We are fortunate today to have the great Gaon Rabbi Shemuel Pinchasi from Israel deliver a Daily Halacha. The audio clip contains Rav Pinchasi’s oration which was in Hebrew. Rabbi Mansour afterwards translated and explained as follows.
It is much better to have two ovens as opposed to one oven in the kitchen. When having two ovens, you obviously alleviate all the issues of milk and meat. It’s preferred to have one milk oven and one meat oven. If you are able have two ovens you would be saving yourself from many problems.
Now, it’s not so simple to deal with the milk and meat issue in kitchens that have just one oven. There are 2 concerns in this regard. The first matter we must address is regarding what is called the ‘Recha’. The ‘Recha’ is the smell, the odor, or the aroma, that comes out of the food. Halacha says that the aroma is a problem in small confined areas like an oven. The Shulchan Aruch holds that Recha is not a problem, but that is only referring to larger areas.
The second problem we have in our ovens, is what is called ‘Zea’. We mentioned this in a previous Daily Halacha, and this refers to a sweat, a film, or vapor that emanates from the food and coats the oven walls. So in order to use the oven for meat after milk, one should wait 24 hours. The vice versa also applies, whereas you should wait 24 hours before using the oven for dairy after cooking meat. Additionally, one should burn out the oven before using the oven for meat after milk, or milk after meat. Burning it out means that you should heat the oven at 300-400 degrees, and let it burn for about 10-15 minutes, or as much as a half hour. Again, just to review, 24 hours between meat and milk, and burn out the oven for at least 10-15 minutes.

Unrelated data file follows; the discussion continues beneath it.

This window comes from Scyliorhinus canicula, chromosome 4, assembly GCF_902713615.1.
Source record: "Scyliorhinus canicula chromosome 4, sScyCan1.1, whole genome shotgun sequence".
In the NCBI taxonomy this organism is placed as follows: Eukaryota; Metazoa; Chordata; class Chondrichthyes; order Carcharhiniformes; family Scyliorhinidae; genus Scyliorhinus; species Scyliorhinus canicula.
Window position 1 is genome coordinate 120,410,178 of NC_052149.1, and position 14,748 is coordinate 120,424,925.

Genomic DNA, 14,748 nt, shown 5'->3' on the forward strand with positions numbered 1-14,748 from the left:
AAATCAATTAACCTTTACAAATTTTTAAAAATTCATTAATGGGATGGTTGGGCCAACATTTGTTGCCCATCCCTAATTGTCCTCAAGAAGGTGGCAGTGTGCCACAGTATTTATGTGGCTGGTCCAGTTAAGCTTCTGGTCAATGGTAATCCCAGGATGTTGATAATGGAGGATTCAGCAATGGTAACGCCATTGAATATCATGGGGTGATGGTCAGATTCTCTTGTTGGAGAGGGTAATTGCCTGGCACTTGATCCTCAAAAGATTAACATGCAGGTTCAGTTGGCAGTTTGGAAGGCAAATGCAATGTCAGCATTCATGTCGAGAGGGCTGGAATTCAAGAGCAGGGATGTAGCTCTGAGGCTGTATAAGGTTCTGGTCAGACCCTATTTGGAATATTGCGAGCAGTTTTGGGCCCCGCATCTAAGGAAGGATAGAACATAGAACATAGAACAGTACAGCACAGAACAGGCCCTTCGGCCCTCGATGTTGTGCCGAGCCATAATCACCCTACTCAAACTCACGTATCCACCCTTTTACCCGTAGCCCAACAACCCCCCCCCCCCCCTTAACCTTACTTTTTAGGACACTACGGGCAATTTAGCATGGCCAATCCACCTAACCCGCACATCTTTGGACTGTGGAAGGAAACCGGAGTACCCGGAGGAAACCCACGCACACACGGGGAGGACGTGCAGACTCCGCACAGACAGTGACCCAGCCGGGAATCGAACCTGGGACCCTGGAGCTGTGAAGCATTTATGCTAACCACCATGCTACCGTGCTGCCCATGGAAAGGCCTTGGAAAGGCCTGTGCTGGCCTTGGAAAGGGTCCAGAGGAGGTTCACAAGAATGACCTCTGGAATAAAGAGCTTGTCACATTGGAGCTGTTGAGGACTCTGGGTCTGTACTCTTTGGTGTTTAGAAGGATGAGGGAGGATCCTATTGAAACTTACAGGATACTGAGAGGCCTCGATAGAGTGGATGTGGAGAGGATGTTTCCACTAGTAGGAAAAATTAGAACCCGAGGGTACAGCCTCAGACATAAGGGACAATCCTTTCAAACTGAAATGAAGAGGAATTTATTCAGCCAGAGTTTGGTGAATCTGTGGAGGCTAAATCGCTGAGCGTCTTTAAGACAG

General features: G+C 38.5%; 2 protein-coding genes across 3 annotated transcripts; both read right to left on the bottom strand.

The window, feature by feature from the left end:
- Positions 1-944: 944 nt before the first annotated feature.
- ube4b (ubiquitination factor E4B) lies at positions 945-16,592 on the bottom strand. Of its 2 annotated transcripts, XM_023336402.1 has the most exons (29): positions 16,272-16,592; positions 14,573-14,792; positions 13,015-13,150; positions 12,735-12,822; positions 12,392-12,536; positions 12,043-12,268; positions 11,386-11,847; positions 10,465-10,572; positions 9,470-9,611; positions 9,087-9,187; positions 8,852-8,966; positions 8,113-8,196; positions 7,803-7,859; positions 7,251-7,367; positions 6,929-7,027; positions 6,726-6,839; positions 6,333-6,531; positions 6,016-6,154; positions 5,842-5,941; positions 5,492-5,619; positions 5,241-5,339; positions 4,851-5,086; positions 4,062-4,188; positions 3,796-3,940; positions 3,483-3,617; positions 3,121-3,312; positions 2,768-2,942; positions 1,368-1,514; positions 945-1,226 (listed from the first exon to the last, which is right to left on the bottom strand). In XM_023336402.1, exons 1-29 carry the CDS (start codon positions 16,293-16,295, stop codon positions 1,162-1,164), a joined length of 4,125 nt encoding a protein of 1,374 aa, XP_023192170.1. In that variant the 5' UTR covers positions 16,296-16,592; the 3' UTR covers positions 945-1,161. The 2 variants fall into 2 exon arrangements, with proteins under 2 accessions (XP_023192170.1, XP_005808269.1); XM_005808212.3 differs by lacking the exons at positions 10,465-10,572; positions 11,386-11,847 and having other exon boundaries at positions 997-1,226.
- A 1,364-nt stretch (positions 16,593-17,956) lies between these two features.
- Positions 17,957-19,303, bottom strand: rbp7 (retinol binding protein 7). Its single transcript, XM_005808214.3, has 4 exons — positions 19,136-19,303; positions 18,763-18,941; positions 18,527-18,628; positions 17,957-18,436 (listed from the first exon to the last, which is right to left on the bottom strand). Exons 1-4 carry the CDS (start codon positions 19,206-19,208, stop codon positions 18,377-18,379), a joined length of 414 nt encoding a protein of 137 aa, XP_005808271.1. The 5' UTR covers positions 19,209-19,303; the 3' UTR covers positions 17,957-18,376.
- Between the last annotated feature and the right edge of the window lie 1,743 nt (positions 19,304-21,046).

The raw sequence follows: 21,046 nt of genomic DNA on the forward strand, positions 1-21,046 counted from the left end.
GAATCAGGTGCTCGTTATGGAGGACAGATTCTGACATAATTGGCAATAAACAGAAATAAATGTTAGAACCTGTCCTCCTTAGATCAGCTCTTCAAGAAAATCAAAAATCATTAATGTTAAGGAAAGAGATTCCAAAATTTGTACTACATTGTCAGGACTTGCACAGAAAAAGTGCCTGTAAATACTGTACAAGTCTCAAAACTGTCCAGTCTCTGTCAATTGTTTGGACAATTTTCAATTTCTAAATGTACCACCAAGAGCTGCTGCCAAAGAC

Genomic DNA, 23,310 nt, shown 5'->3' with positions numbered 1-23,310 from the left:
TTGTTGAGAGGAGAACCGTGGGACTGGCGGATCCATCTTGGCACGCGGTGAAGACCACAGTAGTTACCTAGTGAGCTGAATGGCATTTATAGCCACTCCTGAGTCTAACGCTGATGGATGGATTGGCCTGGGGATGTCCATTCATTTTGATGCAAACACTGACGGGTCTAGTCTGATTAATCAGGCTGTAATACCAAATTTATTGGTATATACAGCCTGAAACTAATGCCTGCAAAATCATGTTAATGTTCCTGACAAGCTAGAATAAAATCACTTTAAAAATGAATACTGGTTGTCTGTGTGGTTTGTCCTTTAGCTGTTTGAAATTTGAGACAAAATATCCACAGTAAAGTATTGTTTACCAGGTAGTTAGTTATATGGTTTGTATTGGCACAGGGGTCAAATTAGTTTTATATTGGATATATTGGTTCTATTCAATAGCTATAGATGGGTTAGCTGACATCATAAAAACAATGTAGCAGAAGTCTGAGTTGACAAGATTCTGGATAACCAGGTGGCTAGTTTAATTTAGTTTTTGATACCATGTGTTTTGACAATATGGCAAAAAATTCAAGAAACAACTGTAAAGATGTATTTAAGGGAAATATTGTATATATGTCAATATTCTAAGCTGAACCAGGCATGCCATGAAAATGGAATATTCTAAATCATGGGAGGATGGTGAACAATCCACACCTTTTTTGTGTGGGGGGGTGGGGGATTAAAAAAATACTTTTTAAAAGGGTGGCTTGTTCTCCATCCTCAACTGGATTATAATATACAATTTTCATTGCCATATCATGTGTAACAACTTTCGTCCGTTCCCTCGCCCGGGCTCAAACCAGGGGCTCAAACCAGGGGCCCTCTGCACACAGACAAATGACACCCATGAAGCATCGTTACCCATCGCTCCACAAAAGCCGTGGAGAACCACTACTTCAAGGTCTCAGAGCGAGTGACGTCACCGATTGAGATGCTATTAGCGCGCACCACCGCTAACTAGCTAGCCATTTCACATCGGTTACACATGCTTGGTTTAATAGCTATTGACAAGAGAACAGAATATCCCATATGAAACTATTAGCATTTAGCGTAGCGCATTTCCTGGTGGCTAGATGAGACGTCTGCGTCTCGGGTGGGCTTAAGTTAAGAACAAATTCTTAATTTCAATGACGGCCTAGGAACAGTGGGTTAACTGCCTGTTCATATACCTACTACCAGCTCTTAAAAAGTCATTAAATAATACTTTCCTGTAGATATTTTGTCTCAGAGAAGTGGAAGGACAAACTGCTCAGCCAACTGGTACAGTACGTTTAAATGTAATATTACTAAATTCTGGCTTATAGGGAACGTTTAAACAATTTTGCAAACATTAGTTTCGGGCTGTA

Now, I want to point out that this is only referring to when the food in the oven was uncovered. There is no concern of ‘Zea” when food is covered. So if you cover the pot of meat when cooking it, you would then be able to cook milk right away, because nothing escaped from the pot.
Now let’s talk about microwaves. Here too, there are issues of meat and milk. The rule is to always cover the food that you put in a microwave in order to get around problems. It’s a good idea to use a clingy plastic wrap to cover and seal the plate of food before placing into the microwave oven. There are also special covers that are made to be used in microwave ovens. Just make sure to have a cover designated for meat, and a separate cover for milk products. In the event you need to kosher a microwave for you didn’t follow the above rules, and you want to transition between milk and meat, you would put a bowl of water in the microwave, heat it, and let it boil for a few minutes. Some of the Poskim say that you should even put some soapy detergent into the water also. (Rav Pinchasi didn’t mention that, but this also is brought down in Halacha.)
Again, one should be careful in the laws of milk and meat regarding microwaves and ovens and using them and koshering them as mentioned above. The above also happens to be the opinion of Chacham Ovadia Yoseph, and this was mentioned previous in our Halacha Yomit.
Regarding a toaster-oven, the small toaster ovens that people use to make grilled cheese sandwiches and other things like that. According to the Halacha, a toaster-oven can not be used for both milk and meat. Even if you cover the food, you may not use one toaster-oven for both milk and meat. We are concerned not only for ‘Recha’, for the aroma, or the actual sweat of the food, but we are also concerned that food remnants themselves are also in there. It is very hard to clean those small little ovens, and there are always crumbs in there, and there are always small particles of food stuck in there. It is very very small, and so the aroma issue is a big problem as well. Therefore, the Halacha, one should have a designated toaster oven specifically for dairy, and one for meat. It should be pointed out that if you want to toast some bread to eat with meat, you would need to toast in a separate meat toaster and not involve the dairy toaster at all. You must designate your toasters and be careful not to confuse them.